Concerns of potential conflicts of interest have been raised following the appointment of former Australian prime minister Tony Abbott to a role at the UK Board of Trade.
Mr Abbott’s appointment as an adviser was overshadowed by fierce reaction from some quarters, including accusations of the politician holding misogynistic and homophobic views and an outdated view on climate change.
But in Australia, where he served in Parliament for 25 years, the focus has been switched to how the London-born but Australia-bred politician will balance the interests of the two countries.
The country’s shadow attorney general Mark Dreyfus said Mr Abbott’s knowledge of the ruling Liberal party and Australian government dealings could present an issue in trade discussions.
He was quoted in the Sydney Morning Herald saying: “It’s up to the government to explain … how conflicts arising from Mr Abbott’s intimate knowledge of Australia’s trading interests and strategies, gained during his years as a minister and prime minister, will be managed.”
Meanwhile, Rex Patrick, an independent senator, replied to a statement from Mr Abbott writing: “@HonTonyAbbott announces he will facilitate UK’s negotiation of a trade deal with Australia.
“He will be representing the UK’s interests, not Australia’s. He makes no mention of his clear obligation to register here as a foreign agent. #disgraceful #auspol”
After Prime Minister Boris Johnson came out in support of the 62-year-old, Mr Abbott – who led Australia from 2013-15 – said he was “only too keen” to help the UK and looked forward to helping facilitate trade deals “between Britain and other countries, including Australia”.
“A UK-Australia trade deal, maximising the movement of goods, services and people is clearly in the best interests of both our countries,” Mr Abbott said in a statement on Twitter.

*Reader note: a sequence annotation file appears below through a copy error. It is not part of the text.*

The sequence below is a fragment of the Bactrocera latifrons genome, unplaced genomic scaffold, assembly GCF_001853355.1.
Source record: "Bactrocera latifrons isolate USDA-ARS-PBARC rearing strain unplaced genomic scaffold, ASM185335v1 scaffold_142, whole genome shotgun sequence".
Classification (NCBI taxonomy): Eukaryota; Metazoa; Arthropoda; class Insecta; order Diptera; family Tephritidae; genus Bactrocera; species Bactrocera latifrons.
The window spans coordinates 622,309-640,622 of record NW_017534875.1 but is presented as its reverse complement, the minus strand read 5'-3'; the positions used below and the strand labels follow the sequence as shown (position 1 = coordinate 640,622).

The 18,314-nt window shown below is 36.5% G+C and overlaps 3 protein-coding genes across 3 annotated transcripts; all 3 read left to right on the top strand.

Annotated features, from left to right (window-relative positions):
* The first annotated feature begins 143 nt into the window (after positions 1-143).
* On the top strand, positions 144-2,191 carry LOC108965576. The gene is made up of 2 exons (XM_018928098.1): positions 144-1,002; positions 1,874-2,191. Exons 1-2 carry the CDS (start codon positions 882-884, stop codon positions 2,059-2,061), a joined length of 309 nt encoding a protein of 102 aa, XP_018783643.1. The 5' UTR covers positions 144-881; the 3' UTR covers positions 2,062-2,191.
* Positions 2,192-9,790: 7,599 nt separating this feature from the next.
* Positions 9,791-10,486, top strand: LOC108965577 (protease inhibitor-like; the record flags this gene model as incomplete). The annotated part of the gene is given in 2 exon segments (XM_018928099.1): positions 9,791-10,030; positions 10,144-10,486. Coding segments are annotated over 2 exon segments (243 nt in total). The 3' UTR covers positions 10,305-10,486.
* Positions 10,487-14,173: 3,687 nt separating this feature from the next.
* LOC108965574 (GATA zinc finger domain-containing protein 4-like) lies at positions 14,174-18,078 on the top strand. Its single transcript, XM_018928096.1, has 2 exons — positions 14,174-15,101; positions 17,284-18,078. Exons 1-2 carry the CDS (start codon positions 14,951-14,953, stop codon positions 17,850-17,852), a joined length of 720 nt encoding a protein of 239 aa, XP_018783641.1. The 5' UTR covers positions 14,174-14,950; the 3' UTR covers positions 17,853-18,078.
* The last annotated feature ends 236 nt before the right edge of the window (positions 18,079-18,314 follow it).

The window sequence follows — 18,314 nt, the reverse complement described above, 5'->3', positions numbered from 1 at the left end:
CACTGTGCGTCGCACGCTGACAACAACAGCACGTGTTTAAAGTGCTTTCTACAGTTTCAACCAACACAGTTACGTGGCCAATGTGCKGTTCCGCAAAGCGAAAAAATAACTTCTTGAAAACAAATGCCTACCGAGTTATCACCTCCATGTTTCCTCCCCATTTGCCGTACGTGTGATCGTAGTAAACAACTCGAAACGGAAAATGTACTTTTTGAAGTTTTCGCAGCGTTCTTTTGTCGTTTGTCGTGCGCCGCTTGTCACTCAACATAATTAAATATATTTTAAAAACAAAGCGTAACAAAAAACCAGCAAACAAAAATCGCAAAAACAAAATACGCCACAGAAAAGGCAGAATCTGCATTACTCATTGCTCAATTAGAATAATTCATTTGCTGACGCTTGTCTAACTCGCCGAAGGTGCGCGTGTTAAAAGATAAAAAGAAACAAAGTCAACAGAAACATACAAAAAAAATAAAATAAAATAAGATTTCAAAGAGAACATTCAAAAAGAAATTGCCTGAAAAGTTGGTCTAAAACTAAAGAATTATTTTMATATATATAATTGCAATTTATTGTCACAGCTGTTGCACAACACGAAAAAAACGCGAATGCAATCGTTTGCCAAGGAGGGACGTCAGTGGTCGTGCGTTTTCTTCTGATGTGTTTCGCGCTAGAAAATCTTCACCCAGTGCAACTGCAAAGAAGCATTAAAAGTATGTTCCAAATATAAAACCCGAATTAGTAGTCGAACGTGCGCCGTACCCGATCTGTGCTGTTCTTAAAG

“It’s important for the wider world that Britain make the most of its post-Brexit opportunities and I am proud to be playing a part.”
“My government finalised trade deals between Australia and China, Japan and Korea. I’m looking forward to bringing that expertise to bear as Britain works towards mutually beneficial improvements with its major trading partners.”
Labour shadow trade secretary Emily Thornberry said Mr Abbott was “not the right person to advise the UK on trade policy” due to his “history of offensive comments” and lack of experience.
But Alexander Downer, a former Australian high commissioner to the UK, said the arguments against his ally Mr Abbott did not “stack up”.
He told BBC Radio 4’s Today programme: “He is not a misogynist, he has appointed many women to positions – he was appointed to this position by a woman.
“I don’t think it stacks up, I think it’s just party politicking.”
The Department for International Trade formally announced on Friday Mr Abbott would form part of the new-look Board of Trade, in what is said to be an unpaid role.
In its announcement, the department stressed advisers to the board would have “no direct role in striking trade deals”.
The UK is currently looking to agree its own trade agreements for the first time in more than 40 years after leaving the European Union in January.
It is conducting negotiations with the US, Japan, New Zealand and Australia.